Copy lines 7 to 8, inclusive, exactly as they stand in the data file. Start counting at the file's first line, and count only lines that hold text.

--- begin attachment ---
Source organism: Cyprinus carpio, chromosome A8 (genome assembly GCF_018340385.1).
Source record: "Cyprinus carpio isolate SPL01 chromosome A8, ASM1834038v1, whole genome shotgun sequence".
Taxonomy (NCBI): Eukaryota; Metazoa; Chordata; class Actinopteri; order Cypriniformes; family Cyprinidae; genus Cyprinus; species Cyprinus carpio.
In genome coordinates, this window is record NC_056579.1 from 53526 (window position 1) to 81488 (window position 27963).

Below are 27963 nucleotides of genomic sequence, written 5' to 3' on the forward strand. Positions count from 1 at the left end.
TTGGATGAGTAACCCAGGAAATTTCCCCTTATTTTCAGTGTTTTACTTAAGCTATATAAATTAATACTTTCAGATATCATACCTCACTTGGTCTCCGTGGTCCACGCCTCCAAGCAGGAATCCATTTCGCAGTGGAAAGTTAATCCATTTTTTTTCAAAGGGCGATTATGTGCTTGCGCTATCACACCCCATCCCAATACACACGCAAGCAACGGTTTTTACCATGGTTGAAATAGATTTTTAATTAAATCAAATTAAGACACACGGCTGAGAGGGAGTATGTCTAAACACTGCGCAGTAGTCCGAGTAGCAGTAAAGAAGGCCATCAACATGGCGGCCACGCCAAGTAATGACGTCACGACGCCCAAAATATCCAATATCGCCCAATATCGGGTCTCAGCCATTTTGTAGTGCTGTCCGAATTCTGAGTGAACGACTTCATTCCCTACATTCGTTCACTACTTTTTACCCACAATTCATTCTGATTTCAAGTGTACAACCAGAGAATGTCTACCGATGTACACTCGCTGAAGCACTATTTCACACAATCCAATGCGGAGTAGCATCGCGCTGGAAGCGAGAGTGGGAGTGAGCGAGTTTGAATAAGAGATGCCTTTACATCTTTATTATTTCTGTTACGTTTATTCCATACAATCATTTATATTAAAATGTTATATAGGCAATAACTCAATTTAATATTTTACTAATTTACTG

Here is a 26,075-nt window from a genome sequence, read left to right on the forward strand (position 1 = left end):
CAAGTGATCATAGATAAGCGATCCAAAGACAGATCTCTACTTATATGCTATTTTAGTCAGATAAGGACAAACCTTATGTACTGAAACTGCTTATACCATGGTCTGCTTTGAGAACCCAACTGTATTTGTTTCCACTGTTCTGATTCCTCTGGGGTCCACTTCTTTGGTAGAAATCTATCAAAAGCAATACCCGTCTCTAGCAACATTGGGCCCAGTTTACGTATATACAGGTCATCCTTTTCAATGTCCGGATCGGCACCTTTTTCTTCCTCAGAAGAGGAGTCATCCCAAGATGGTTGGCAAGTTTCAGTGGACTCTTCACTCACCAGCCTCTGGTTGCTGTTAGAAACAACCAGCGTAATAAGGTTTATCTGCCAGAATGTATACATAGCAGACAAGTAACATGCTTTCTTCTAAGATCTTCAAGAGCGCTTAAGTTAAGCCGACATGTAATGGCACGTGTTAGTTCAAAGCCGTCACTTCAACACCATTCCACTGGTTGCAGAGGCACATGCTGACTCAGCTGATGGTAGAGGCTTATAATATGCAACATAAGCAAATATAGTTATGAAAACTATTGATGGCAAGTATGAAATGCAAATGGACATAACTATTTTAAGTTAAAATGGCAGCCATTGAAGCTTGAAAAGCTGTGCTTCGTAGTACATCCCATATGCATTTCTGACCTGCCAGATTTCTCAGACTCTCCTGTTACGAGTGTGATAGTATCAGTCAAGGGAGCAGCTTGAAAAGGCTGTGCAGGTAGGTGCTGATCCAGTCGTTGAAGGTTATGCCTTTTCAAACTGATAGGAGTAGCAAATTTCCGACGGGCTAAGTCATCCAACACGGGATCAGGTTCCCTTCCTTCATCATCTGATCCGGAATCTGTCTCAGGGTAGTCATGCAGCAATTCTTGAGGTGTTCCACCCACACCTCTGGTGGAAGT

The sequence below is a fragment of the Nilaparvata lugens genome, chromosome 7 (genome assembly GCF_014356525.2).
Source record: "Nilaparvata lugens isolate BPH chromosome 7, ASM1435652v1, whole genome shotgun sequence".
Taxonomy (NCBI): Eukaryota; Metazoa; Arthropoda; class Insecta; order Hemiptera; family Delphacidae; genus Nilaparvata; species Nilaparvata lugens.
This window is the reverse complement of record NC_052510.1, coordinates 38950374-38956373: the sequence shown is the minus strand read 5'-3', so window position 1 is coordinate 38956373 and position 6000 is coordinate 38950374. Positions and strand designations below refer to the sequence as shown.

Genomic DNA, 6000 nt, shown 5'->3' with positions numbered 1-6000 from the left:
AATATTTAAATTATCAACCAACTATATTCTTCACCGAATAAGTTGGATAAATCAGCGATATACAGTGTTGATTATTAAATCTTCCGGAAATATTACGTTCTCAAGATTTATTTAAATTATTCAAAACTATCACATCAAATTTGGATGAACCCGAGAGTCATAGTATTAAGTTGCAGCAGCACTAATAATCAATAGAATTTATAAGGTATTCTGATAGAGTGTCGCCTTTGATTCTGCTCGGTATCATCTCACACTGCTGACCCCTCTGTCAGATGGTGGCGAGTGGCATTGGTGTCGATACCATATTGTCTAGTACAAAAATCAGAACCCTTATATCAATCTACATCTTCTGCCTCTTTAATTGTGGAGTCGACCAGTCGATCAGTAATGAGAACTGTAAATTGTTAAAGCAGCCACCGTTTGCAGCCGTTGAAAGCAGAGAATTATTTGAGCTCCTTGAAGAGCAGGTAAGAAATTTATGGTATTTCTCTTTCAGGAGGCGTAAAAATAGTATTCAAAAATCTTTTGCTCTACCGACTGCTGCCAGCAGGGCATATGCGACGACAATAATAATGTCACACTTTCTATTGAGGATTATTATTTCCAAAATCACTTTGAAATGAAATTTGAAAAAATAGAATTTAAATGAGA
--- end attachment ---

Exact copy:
Here is a 26,075-nt window from a genome sequence, read left to right on the forward strand (position 1 = left end):
CAAGTGATCATAGATAAGCGATCCAAAGACAGATCTCTACTTATATGCTATTTTAGTCAGATAAGGACAAACCTTATGTACTGAAACTGCTTATACCATGGTCTGCTTTGAGAACCCAACTGTATTTGTTTCCACTGTTCTGATTCCTCTGGGGTCCACTTCTTTGGTAGAAATCTATCAAAAGCAATACCCGTCTCTAGCAACATTGGGCCCAGTTTACGTATATACAGGTCATCCTTTTCAATGTCCGGATCGGCACCTTTTTCTTCCTCAGAAGAGGAGTCATCCCAAGATGGTTGGCAAGTTTCAGTGGACTCTTCACTCACCAGCCTCTGGTTGCTGTTAGAAACAACCAGCGTAATAAGGTTTATCTGCCAGAATGTATACATAGCAGACAAGTAACATGCTTTCTTCTAAGATCTTCAAGAGCGCTTAAGTTAAGCCGACATGTAATGGCACGTGTTAGTTCAAAGCCGTCACTTCAACACCATTCCACTGGTTGCAGAGGCACATGCTGACTCAGCTGATGGTAGAGGCTTATAATATGCAACATAAGCAAATATAGTTATGAAAACTATTGATGGCAAGTATGAAATGCAAATGGACATAACTATTTTAAGTTAAAATGGCAGCCATTGAAGCTTGAAAAGCTGTGCTTCGTAGTACATCCCATATGCATTTCTGACCTGCCAGATTTCTCAGACTCTCCTGTTACGAGTGTGATAGTATCAGTCAAGGGAGCAGCTTGAAAAGGCTGTGCAGGTAGGTGCTGATCCAGTCGTTGAAGGTTATGCCTTTTCAAACTGATAGGAGTAGCAAATTTCCGACGGGCTAAGTCATCCAACACGGGATCAGGTTCCCTTCCTTCATCATCTGATCCGGAATCTGTCTCAGGGTAGTCATGCAGCAATTCTTGAGGTGTTCCACCCACACCTCTGGTGGAAGT